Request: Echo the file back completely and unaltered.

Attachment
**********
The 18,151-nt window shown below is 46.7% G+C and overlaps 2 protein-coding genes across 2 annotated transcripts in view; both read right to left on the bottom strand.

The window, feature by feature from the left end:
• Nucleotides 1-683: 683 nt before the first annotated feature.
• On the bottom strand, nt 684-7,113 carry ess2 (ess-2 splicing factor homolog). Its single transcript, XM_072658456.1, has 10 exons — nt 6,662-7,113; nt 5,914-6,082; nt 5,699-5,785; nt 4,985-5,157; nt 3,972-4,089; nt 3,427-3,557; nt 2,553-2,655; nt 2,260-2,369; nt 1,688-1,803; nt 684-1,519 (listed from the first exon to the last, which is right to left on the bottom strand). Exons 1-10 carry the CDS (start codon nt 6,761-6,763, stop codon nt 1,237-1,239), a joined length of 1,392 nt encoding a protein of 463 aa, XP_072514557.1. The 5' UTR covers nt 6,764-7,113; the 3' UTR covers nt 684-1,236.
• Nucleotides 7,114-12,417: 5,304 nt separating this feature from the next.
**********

The 18,151-nt window shown below is 46.7% G+C and overlaps 2 protein-coding genes across 2 annotated transcripts in view; both read right to left on the bottom strand.

The window, feature by feature from the left end:
• Nucleotides 1-683: 683 nt before the first annotated feature.
• On the bottom strand, nt 684-7,113 carry ess2 (ess-2 splicing factor homolog). Its single transcript, XM_072658456.1, has 10 exons — nt 6,662-7,113; nt 5,914-6,082; nt 5,699-5,785; nt 4,985-5,157; nt 3,972-4,089; nt 3,427-3,557; nt 2,553-2,655; nt 2,260-2,369; nt 1,688-1,803; nt 684-1,519 (listed from the first exon to the last, which is right to left on the bottom strand). Exons 1-10 carry the CDS (start codon nt 6,761-6,763, stop codon nt 1,237-1,239), a joined length of 1,392 nt encoding a protein of 463 aa, XP_072514557.1. The 5' UTR covers nt 6,764-7,113; the 3' UTR covers nt 684-1,236.
• Nucleotides 7,114-12,417: 5,304 nt separating this feature from the next.